A month ago I reported on the first bluefin tuna of the year sold at auction during the first week of the year at the big Japan fish market Tsukiji, a 513-pounder sold for $177,000, to a trio of sushi entrepreneurs who split the price and the fish, which ended up on restaurant platters across Tokyo and Hong Kong.
Bluefin Tuna at Auction, Tokyo
If the EU has anything to say about it, much of its bluefin – which makes up the bulk sold in Japan — may soon be off-limits to the world market; last week France agreed to join the majority of the 27-nation union to list bluefin as an “Appendix 1” endangered species under the Convention on International Trade in Endangered Species of Wild Fauna and Flora (CITES). With that, bluefin would be afforded the same protection as pandas and whales, effectively banning international trade in the fish. A final decision will be made in Doha next month, at a meeting of the 175 nations signatory to the CITES treaty.
The Japanese, obviously, will oppose the listing. The U.S. hasn’t yet weighed in officially. Bluefin in the same category as pandas and whales? It’s hard to believe, isn’t it? But the statistics are stunning: Since 1978 the bluefin population in the Atlantic has dropped by 82 percent, largely due to the global boom in sushi, a burgeoning demand in Japan. About one million big bluefin are caught each year (out of a total global population under four million) and eighty percent are sent straight to Japan.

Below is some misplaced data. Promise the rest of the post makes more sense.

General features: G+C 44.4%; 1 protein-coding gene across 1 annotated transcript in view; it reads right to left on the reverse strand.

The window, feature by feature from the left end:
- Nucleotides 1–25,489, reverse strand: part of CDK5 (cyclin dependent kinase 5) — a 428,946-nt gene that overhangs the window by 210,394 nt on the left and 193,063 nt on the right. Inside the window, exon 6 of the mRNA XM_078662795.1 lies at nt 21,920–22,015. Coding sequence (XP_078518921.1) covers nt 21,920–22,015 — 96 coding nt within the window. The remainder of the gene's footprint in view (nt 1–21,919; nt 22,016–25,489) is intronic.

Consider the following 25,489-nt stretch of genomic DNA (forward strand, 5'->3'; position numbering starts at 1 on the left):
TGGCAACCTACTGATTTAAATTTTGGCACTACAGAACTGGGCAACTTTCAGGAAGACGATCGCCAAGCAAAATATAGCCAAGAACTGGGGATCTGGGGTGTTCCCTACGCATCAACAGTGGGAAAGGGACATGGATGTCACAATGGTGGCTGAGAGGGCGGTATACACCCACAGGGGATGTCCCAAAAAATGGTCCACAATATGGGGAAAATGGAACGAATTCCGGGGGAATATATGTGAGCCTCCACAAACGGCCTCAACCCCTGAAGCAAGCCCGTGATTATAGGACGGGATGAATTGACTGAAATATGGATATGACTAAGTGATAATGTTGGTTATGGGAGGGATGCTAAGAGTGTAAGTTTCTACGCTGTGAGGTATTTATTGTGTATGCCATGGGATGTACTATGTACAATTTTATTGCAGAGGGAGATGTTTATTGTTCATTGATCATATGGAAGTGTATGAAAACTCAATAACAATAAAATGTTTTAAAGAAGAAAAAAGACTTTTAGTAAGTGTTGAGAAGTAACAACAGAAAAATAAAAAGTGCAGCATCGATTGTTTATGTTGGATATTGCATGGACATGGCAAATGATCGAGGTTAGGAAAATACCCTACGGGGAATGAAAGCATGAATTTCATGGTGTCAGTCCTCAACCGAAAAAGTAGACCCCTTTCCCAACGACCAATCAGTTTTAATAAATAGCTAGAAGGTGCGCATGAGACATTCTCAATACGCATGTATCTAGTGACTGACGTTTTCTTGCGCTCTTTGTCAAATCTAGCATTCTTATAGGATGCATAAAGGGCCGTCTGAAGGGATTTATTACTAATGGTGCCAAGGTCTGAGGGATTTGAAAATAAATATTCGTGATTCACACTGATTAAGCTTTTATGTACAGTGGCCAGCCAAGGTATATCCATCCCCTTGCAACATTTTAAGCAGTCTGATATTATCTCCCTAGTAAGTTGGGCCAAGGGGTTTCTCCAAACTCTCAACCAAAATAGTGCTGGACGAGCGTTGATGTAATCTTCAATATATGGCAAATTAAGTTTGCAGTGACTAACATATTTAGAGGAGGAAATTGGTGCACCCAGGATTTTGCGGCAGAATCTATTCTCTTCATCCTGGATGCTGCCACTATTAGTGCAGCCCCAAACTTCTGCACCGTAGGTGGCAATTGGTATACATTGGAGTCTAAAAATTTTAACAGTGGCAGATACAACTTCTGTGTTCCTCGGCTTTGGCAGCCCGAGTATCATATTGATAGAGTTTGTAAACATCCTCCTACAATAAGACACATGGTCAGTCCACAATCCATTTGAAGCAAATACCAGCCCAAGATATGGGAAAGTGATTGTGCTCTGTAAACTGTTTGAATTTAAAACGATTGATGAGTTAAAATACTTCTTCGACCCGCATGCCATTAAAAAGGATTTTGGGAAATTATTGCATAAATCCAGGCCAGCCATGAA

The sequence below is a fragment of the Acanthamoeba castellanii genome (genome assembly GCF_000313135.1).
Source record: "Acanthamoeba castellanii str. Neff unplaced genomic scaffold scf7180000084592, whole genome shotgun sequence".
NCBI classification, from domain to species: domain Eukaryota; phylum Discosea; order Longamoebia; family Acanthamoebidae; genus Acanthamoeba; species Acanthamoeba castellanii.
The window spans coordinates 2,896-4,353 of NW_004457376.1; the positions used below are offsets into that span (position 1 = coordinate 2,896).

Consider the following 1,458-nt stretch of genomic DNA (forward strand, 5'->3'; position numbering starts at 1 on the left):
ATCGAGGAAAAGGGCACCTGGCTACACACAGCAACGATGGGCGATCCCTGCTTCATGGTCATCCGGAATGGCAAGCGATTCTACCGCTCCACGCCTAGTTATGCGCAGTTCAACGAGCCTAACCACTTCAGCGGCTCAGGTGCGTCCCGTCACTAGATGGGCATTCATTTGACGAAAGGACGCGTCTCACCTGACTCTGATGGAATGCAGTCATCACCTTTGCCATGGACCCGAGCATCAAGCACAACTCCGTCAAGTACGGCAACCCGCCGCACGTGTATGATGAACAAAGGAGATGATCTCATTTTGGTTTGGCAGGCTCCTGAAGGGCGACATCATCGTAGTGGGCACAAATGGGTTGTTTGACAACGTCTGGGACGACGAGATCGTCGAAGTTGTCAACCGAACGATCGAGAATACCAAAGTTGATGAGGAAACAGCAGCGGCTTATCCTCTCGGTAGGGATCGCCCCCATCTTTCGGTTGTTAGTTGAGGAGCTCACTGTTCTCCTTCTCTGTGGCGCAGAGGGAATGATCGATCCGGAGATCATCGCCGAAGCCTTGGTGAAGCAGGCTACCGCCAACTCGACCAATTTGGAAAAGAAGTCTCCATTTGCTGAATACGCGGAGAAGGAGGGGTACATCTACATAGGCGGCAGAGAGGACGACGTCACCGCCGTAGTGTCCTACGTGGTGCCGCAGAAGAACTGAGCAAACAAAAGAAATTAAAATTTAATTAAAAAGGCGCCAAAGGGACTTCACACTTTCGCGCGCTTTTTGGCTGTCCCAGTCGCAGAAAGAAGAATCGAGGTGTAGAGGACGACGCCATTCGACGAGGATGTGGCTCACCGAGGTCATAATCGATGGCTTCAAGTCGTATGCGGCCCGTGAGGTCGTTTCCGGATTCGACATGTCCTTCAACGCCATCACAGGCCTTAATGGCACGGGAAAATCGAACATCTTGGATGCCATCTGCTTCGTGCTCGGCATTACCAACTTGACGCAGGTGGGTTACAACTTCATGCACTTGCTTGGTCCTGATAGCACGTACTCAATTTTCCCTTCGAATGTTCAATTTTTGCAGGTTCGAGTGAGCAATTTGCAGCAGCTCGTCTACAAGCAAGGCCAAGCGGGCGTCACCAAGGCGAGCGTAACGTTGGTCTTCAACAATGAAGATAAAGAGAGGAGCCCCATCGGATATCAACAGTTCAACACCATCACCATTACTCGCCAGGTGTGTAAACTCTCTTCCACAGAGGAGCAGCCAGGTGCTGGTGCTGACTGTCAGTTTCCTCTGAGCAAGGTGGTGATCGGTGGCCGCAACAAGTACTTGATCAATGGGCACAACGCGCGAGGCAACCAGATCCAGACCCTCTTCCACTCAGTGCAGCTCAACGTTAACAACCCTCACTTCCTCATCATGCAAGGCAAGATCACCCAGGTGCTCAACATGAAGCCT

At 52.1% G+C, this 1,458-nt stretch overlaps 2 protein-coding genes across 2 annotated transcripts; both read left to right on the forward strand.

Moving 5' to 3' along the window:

Of course adding the fish to a list will hardly insure it’s future (think whales in the Southern Ocean, despite international bans on all whale hunting). It’s not a perfect solution. Banning bluefin will take a toll on fishermen around the world; experts also warn that the banning of trade would not end the sale of tuna in restaurants and stores. Of the other species, including yellowfin, skipjack, bigeye and albacore, the skipjack is the only one not suffering from serious population decline linked to overfishing. One problem with banning bluefin is that it will increase pressure on the other tuna species.
The U.S. fishing industry – especially the American Bluefin Tuna Association – is “strongly opposed” to the listing. Its executive director suggests it will lead to a sizable black market, “in fact, we believe a listing has the possibility of doing more damage than good.”
In the first few days of each new year, the first bluefin tuna sold at the world’s largest fish market – Tsukiji – goes for record prices. This year’s version, bought by a trio of sushi restaurants (two in Tokyo, one in Hong Kong) sold today for $177,000. The three restaurants will split the big fish into thirds and for a week starting tomorrow each will have lines of sushi-lovers lined up around the block waiting to get in. Not because it’s necessarily the best tuna of the year, but the first.
As the Associated Press reports, the 513-pound (233-kilogram) fish was the priciest since 2001 when a 440-pound (200 kilogram) tuna sold for a record 20.2 million yen ($220,000) at Tokyo’s Tsukiji market.
Caught off the coast of northern Japan, the big tuna was among 570 put up for auction Tuesday. About 40 percent of the auctioned fish came from abroad, including from Indonesia and Mexico.
Japan is the world’s biggest consumer of seafood with Japanese eating 80 percent of the Atlantic and Pacific bluefins caught. The two tuna species are the most sought after by sushi lovers. However, tuna consumption in Japan has declined because of a prolonged economic slump as the world’s second-largest economy struggles to shake off its worst recession since World War II.